Christmas surely begs for the sounds of music. Huronia was the birthplace of a truly beloved early piece of Canadian Christmas music. The Huron Carol lyrics were composed in those now distant savagery of three hundred years ago by its  martyred creator, Father Jean de Brebeuf.

I cannot end this Christ Eve blog.... leaving my readers in a darkened place or mood. Wherever darkness is... Light exists also. That is true... especially at Sainte -Marie -among-the- Hurons. It is at this time that the site rededicates itself  annually to the true light of Christian beliefs with the Festival of First Light celebrations. Enjoy this short video visit to Sainte Marie.

Joyeux Noel...  tout le monde!


  1. Hello Bruce after listening to the Carols I saw the actress Diana Rigg who I then discovered was starring in a film called 'In this House of Brede' amazing film watched the beginning and thought it very good! I do think your painting is very beautiful, not all paintings need to be bright and cheerful, it is important they are also seasonal and that moonlight can provide a lovely lighting for a painting. Wishing you a very peaceful Christmas with your family. Best wishes Caroline

  2. Hi Caroline,

    Merry Christmas... "from away"! Thank you for your encouraging words about beauty not always needing to be bright and cheerful. I agree totally. Every part of nature contains its very unique sense of beauty.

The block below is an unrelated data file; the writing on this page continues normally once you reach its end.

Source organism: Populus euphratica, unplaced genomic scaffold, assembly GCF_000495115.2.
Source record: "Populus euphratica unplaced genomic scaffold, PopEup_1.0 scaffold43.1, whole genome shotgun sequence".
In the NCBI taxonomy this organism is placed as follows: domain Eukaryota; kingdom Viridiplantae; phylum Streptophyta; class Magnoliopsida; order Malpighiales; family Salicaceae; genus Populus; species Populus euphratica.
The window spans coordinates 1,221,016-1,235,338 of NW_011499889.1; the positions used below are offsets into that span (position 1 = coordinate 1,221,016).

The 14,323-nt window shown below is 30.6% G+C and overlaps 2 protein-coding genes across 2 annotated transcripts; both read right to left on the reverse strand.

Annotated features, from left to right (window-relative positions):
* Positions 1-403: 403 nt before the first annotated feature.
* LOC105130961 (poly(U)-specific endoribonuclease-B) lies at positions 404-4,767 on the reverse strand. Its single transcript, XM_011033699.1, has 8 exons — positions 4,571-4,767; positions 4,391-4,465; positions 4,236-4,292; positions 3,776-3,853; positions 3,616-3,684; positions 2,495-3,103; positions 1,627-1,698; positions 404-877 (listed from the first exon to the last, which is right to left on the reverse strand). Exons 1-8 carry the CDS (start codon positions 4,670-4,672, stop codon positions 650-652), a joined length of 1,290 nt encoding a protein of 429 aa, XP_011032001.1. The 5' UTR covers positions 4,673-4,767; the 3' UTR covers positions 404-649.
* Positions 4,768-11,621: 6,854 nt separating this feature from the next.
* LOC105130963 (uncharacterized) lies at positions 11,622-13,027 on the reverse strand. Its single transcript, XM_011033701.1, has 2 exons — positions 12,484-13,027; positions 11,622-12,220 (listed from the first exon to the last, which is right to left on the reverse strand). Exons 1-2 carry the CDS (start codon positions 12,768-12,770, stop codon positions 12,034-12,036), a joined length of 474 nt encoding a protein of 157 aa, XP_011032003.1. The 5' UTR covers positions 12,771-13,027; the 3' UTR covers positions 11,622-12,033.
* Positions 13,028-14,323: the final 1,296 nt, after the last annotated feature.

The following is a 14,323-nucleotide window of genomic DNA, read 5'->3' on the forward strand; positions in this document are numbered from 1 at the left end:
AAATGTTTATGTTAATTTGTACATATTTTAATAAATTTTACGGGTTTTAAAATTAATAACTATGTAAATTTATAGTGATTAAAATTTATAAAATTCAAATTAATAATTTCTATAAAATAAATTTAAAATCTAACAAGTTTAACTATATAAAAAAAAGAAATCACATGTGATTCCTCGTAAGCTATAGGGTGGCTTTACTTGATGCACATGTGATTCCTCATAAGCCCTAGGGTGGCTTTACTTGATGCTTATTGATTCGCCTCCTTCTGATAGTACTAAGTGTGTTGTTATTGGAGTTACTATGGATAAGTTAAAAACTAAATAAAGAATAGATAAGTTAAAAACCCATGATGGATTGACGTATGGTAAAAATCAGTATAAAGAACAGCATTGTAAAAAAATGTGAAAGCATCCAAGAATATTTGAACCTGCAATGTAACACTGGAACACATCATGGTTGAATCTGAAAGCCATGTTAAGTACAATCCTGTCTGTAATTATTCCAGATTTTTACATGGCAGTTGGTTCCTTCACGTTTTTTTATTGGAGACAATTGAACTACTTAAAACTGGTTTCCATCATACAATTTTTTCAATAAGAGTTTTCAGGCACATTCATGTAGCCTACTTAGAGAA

It's like painting in a snow storm... or in rain doesn't have beauty. You have to experience it with your full senses to discover tat beauty.

    I hope that my paintings encourage and lead others to venture out for themselves.... and then to keep on reaching and discovering.

    Rich blessings... Peace and Joy to you in 2020 Las!

    Warmest regards,

  3. I read your post and feel a deep sense of loss and longing, Bruce, and as we enter this New Year, my send best wishes to you for peace and the optimism and Faith that you encourage. I appreciate your sense of history and how the lessons of the past must be remembered as we travel through time and how that awareness is vitally important in our individual searches for meaning and fulfillment in life. Having just returned from a trip to Washington DC where I visited Arlington National Cemetery and viewed the Declaration of Independence, I am overwhelmed with a sense of history wrapped in the tapestry of my own life. Your blog post was somber but uplifting. There is so much to look forward to, so much to accomplish. I wish you a happy, peaceful and joyful New Year.

  4. I find your comments very intuitive and encouraging Susan. The post does express those very emotions... both the sad and the uplifting ones... blended to share my truthful feelings and my struggles.

    One cannot help but feel somber and somewhat saddened by the state of world affairs and the decline of our environment. I believe that artists represent a part of society which is most in touch with the natural world and its conditions. I guess that you might think of our observations expressed in our collective works as being a warning from "the canary in the mine."

    Like you I embrace the responsibility to continue to produce and share my work to educate my followers. Art Matters!... Yours and mine... and the family of artists who share our mission to reach out!

    Thank you for dropping by and for adding your very astute thoughts. Happy New Year.... much peace and Joy. Rich blessings to you and your husband.

    Warmest regards,